Glasses, Gadgets, and Gizmos

Glasses, Gadgets, and Gizmos


The advent of the smartphone is both incredibly helpful for humanity and a medium that can distract from the more important things. Though now your GPS also predicts the weather, emails your friends, checks your Facebook, plays music, controls your TV and heat, and ­ oh yeah ­ makes phone calls because it’s a phone.

As useful as the smartphone is, the average user looks at it every 16 seconds. And texting and driving is the #1 killer of American teens ­ four times what drunk driving kills. In answer to the look­down, flip­up, interruption problem, we’ve created new digital objects to try to fix that and have tech only help and not bother us as much as possible.

Google Glass

The hype of the wearable tech and those exclusive users that had the privilege of running into walls and talking to themselves in public was cut short last year so that Glass could be re-invented by Google with the help of Samsung.

A lot of users complained that people would be afraid to interact with them for fear that they were always being recorded or accessible by the internet world (which in essence would be true). Also, there is the problem similar to that of data on your car windshield: the interruption of data in your peripheral vision that can interfere with life more than aid it.

Hence the move back to R&D.

HoloLens

Microsoft just launched something more in the direction of uninterruption: the augmented reality HoloLens: glasses that project onto what is already in the room. Now there can be a clock on the wall, weather report, film, or what have you where you want it and when ­ but only for you ­the wearer of the Lens. This tech takes us away from the Glass problem of interruption of your direct vision, and the applications of this are almost endless: imagine a computer game projected on top of physical obstacles in the room, while imaginary “bad guys” come at you from all sides, taking into account the glass on the table so you don’t karate ­shatter that to death.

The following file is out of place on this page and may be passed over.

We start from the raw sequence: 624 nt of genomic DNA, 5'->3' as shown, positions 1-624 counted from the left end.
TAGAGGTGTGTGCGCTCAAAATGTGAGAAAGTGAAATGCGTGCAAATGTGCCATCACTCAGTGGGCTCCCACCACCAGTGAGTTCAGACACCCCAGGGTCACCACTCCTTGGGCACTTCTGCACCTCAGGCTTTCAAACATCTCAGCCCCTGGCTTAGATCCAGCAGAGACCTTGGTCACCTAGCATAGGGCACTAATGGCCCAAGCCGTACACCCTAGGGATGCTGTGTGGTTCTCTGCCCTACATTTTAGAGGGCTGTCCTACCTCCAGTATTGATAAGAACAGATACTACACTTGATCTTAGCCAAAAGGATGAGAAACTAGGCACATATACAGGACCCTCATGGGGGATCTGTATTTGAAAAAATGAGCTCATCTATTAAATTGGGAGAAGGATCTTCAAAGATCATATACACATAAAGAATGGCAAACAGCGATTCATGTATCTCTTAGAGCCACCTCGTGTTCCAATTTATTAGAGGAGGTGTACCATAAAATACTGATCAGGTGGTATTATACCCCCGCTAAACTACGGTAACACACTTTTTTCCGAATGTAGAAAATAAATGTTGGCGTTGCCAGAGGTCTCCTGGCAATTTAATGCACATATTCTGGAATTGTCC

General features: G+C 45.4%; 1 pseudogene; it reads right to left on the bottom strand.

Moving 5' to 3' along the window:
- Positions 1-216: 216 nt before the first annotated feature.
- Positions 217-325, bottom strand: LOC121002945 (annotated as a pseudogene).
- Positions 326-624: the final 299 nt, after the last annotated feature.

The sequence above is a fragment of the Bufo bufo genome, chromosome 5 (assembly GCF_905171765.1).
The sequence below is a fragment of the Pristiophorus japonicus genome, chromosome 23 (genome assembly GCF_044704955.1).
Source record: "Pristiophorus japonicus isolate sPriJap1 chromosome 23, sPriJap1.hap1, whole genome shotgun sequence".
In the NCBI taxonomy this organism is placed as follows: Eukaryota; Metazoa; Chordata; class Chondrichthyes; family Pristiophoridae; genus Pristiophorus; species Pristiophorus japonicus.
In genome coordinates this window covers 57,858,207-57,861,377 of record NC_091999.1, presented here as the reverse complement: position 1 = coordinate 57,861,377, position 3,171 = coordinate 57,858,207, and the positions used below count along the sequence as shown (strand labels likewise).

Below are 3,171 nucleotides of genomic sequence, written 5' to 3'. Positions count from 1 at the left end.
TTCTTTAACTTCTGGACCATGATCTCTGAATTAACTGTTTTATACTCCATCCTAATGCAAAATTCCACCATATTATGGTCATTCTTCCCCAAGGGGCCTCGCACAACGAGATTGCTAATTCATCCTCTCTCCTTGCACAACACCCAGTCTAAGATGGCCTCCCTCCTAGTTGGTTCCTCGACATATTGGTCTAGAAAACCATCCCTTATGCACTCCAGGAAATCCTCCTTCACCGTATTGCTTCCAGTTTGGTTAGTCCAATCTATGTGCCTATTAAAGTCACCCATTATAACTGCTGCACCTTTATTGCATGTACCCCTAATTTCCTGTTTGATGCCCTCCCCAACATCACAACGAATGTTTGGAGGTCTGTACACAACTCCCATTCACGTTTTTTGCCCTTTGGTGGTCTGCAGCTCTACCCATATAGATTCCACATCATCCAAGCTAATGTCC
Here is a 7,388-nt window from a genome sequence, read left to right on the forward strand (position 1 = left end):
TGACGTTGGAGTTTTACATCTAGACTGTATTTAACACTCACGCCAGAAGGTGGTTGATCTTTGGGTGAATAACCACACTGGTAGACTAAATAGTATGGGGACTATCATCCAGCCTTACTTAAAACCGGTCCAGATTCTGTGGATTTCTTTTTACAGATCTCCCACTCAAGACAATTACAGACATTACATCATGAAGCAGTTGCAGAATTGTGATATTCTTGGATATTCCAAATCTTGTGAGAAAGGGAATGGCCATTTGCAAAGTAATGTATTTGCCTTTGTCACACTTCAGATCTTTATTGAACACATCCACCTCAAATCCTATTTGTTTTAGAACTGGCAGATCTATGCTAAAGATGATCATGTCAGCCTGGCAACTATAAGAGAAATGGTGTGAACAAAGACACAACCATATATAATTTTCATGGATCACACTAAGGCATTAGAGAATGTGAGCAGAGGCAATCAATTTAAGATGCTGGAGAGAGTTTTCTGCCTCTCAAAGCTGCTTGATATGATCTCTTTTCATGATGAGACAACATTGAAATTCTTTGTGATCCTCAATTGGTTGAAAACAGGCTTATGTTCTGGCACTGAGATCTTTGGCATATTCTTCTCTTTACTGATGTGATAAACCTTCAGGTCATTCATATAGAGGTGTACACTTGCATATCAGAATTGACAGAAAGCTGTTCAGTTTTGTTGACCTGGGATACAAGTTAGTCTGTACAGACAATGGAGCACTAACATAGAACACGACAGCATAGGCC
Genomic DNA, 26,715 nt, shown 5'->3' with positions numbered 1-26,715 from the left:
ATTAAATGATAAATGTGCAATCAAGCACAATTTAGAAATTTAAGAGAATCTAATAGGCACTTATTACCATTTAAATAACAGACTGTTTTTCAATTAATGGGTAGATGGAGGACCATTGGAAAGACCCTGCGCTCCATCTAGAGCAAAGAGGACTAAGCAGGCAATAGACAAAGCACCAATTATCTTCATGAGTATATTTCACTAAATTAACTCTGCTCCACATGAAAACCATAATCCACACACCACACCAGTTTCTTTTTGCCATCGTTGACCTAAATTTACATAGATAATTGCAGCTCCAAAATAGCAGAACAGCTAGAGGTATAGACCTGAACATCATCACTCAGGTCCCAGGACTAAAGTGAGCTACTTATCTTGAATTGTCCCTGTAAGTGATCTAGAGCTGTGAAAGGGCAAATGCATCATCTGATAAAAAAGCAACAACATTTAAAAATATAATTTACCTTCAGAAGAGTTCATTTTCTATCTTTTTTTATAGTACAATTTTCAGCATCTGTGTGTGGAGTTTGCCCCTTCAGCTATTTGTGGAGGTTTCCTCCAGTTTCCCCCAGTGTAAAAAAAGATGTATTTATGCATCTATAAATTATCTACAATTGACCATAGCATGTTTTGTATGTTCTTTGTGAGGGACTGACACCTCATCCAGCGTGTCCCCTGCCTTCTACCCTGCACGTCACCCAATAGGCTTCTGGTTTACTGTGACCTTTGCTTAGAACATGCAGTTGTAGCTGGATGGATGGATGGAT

Now you can walk into a room and project information out onto people, places, and things. Useful, but not all the way there yet. Take off the glasses, and the superpower is gone.

Apple Watch

Though much anticipated, this new wearable from the iPhone creators is getting a mixed reception. The idea is interesting: take away the need to pull your smartphone out 100 of the 150 times a day but instead access custom notifications on your wrist.

Apple Watch provides that detachment from the handheld device to some degree, but without a Bluetooth, you still need the phone to make calls and cannot manoeuvre as much on a small screen as you would on a full-sized phone. It does have a pretty cool noiseless “ping” notifier: get a tap no one else in the room can feel or hear when you get that text, email, or Facebook “like.”

While it makes many things simpler, many are wondering if they want to spend a few more hundred dollars on something that could make their lives more complicated. Check them out soon at an Apple Store near you to give it a try.

The Hybrid

Information can be extremely helpful but overexposure to too much information is perhaps the opposite. As access to information becomes easier and literally “at our fingertips” we wonder how much more intrusive versus how useful it will become in future generations of consumer and business oriented technology.

The Corning Museum of Glass (Corning, NY) produced a video in 2011 that went viral entitled “A Day Made of Glass.” This video was prophetic beyond it’s time in the sense that it portrayed a futuristic environment of responsive design at home and work as a common and useful experience. The countertop becomes a giant tablet, but accessible only as the user wants to use it etc., thus becoming the perfect blend of being able to access information and shut it off ­ all without have to wear a wearable. As user experience drives revenue for these tech companies, they are forced to invent new gear that answers to that call. We look forward to things that work better for life rather than interrupting it.

Knowing where the nearest gas station is and which one is most cost efficient is excellent, as long as it does not conflict with our view of the road, and cause us to get in an accident.

A brave new world of useful tech is on it’s way ­ let’s get excited!

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